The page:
Sundial is Going Up in Smoke

Sundial Growers Inc. (SNDL) is the latest billion-dollar cannabis IPO to come crashing down and this is an opportunity that we have been cautiously monitoring. The market had high expectations for the Canadian cannabis producer, and we are not surprised by its response to the recent developments.

When Sundial went public, it had a valuation that was north of the $1 billion market. At current levels, the company is worth less than $200 million and has since lost more than 80% of its value since the IPO. Last week, Sundial’s core management team resigned, and this comes around six months after the listing.

Last month, Sundial announced that it was laying off roughly 10% of its workers, the latest negative development for a company that had such high expectations. The recent departures mark the latest twist for a company that has seen a reversal of fortune and we continue to monitor the opportunity from the sidelines.

If the layoffs were not bad enough, the information being spread by old employees have made the market even more cautious with the opportunity. According to former employees, Sundial has downplayed the issues at its flagship facility and we find this to be significant. In 2018, the management team said the facility would produce a premium product that could be sold at four times the going rate, something that it never came close to accomplishing.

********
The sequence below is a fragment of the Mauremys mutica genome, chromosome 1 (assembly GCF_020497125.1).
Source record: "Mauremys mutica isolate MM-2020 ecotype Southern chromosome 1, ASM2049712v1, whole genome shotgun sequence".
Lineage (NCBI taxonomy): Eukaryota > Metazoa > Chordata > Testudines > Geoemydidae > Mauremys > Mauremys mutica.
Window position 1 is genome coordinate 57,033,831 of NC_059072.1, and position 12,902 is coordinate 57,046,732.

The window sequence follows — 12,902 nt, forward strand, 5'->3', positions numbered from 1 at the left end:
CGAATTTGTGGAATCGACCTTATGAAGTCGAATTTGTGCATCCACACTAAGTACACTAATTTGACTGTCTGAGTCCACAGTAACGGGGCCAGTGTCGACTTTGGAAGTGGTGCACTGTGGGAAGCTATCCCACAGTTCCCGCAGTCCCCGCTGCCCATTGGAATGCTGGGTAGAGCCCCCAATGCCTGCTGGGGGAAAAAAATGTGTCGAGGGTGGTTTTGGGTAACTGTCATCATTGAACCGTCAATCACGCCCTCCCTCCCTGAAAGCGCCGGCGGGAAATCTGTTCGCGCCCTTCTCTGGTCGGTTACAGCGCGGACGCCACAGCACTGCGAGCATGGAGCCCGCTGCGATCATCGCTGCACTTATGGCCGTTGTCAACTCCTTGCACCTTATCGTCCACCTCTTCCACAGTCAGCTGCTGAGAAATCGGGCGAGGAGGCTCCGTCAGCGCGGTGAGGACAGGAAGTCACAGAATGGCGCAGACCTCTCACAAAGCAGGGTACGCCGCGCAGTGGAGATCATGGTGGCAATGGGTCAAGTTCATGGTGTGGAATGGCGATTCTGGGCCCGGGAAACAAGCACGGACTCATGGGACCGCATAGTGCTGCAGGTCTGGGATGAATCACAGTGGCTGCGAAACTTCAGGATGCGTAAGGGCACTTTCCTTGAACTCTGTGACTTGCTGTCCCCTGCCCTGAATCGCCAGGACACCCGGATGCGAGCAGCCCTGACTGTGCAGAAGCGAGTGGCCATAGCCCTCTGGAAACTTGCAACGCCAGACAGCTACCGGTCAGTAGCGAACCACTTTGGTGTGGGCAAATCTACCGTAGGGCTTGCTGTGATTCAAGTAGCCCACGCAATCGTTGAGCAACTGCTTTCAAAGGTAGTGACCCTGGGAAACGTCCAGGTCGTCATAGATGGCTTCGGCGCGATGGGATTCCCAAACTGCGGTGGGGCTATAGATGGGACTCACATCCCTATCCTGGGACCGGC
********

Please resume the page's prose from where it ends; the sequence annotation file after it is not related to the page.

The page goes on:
Sundial has disclosed two fires at the facility, one of which resulted in the destruction of hundreds of thousands of dollars worth of cannabis. Former employees also described issues with moisture, mold and fungus. In a market where safety is of the utmost importance, these are major negatives for the story that leave us cautious with the long-term opportunity.

HEXO: Negatively Impacted by the Acquisition of Newstrike

HEXO Corp. (HEXO.TO) (HEXO) is one of the first names to come to mind when we think about the Canadian cannabis producers that have been the biggest underperformers. We are surprised by the reversal of fortune with HEXO and expected the relationship with Molson Coors to evolve into something.

Last year, the Canadian cannabis producer announced plans to shut down several facilities it operates near Niagara Falls. This development was reported after HEXO announced that it was laying off 200 people. The facilities that are being shut down were a part of the acquisition of Newstrike Brands, a transaction that we had previously noted was a mistake.

HEXO was a major beneficiary of the increased interest in Canadian cannabis producers and it raised more than $100 million in 2018. During the last year, there has been a major shift in the amount of interest as well as the type of interest in the operation. Last year, we noticed a significant decrease in the amount of interest in HEXO as well as a change from raising equity capital to raising debt capital.

The facility shutdown disclosed by HEXO, it was reported the day after the company announced a $70 million private placement of convertible debentures. We are cautious with HEXO over the near term and want to see how the management team is able to execute with a smaller footprint.

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Authored By

Anthony Varrell

Anthony Varrell is Managing Director of StoneBridge Partners LLC. SBP continues to drive market awareness for leading firms in the cannabis industry throughout the U.S. and abroad.